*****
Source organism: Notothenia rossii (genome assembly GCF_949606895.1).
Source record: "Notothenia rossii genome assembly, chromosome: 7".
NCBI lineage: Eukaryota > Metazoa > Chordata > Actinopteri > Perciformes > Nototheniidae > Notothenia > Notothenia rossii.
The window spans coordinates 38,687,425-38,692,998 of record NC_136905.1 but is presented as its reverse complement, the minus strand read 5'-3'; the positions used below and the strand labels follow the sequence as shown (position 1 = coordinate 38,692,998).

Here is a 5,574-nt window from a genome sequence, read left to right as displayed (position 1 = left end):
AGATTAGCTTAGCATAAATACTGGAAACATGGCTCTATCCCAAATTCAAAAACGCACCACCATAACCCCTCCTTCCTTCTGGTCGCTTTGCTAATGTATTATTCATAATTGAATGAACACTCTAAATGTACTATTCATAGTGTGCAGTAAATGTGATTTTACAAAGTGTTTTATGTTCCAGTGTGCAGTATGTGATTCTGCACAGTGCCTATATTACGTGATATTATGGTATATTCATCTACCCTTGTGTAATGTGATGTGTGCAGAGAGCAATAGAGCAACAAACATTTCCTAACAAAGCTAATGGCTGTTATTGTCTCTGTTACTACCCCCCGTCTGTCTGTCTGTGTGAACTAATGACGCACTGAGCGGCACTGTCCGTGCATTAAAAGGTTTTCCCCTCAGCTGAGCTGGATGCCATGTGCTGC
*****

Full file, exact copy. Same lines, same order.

Source organism: Notothenia rossii (genome assembly GCF_949606895.1).
Source record: "Notothenia rossii genome assembly, chromosome: 7".
NCBI lineage: Eukaryota > Metazoa > Chordata > Actinopteri > Perciformes > Nototheniidae > Notothenia > Notothenia rossii.
The window spans coordinates 38,687,425-38,692,998 of record NC_136905.1 but is presented as its reverse complement, the minus strand read 5'-3'; the positions used below and the strand labels follow the sequence as shown (position 1 = coordinate 38,692,998).

Here is a 5,574-nt window from a genome sequence, read left to right as displayed (position 1 = left end):
AGATTAGCTTAGCATAAATACTGGAAACATGGCTCTATCCCAAATTCAAAAACGCACCACCATAACCCCTCCTTCCTTCTGGTCGCTTTGCTAATGTATTATTCATAATTGAATGAACACTCTAAATGTACTATTCATAGTGTGCAGTAAATGTGATTTTACAAAGTGTTTTATGTTCCAGTGTGCAGTATGTGATTCTGCACAGTGCCTATATTACGTGATATTATGGTATATTCATCTACCCTTGTGTAATGTGATGTGTGCAGAGAGCAATAGAGCAACAAACATTTCCTAACAAAGCTAATGGCTGTTATTGTCTCTGTTACTACCCCCCGTCTGTCTGTCTGTGTGAACTAATGACGCACTGAGCGGCACTGTCCGTGCATTAAAAGGTTTTCCCCTCAGCTGAGCTGGATGCCATGTGCTGC